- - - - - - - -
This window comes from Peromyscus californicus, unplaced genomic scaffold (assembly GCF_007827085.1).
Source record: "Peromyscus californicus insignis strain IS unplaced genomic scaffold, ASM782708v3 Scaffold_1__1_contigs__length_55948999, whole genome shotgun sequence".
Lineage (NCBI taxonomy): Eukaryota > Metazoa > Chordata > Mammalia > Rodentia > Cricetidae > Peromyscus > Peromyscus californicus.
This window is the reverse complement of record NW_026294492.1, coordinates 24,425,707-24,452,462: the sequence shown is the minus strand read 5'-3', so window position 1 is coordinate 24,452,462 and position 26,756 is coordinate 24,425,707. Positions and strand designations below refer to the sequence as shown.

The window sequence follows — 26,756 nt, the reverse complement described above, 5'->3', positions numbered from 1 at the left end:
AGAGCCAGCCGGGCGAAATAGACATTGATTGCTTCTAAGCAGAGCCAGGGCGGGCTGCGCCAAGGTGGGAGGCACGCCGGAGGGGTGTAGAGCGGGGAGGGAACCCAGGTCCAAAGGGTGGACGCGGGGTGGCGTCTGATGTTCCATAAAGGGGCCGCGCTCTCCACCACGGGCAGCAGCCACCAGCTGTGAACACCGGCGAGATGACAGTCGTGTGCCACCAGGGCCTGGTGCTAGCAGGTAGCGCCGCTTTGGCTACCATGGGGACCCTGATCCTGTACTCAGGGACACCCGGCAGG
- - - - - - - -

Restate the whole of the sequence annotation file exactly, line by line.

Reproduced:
This window comes from Peromyscus californicus, unplaced genomic scaffold (assembly GCF_007827085.1).
Source record: "Peromyscus californicus insignis strain IS unplaced genomic scaffold, ASM782708v3 Scaffold_1__1_contigs__length_55948999, whole genome shotgun sequence".
Lineage (NCBI taxonomy): Eukaryota > Metazoa > Chordata > Mammalia > Rodentia > Cricetidae > Peromyscus > Peromyscus californicus.
This window is the reverse complement of record NW_026294492.1, coordinates 24,425,707-24,452,462: the sequence shown is the minus strand read 5'-3', so window position 1 is coordinate 24,452,462 and position 26,756 is coordinate 24,425,707. Positions and strand designations below refer to the sequence as shown.

The window sequence follows — 26,756 nt, the reverse complement described above, 5'->3', positions numbered from 1 at the left end:
AGAGCCAGCCGGGCGAAATAGACATTGATTGCTTCTAAGCAGAGCCAGGGCGGGCTGCGCCAAGGTGGGAGGCACGCCGGAGGGGTGTAGAGCGGGGAGGGAACCCAGGTCCAAAGGGTGGACGCGGGGTGGCGTCTGATGTTCCATAAAGGGGCCGCGCTCTCCACCACGGGCAGCAGCCACCAGCTGTGAACACCGGCGAGATGACAGTCGTGTGCCACCAGGGCCTGGTGCTAGCAGGTAGCGCCGCTTTGGCTACCATGGGGACCCTGATCCTGTACTCAGGGACACCCGGCAGG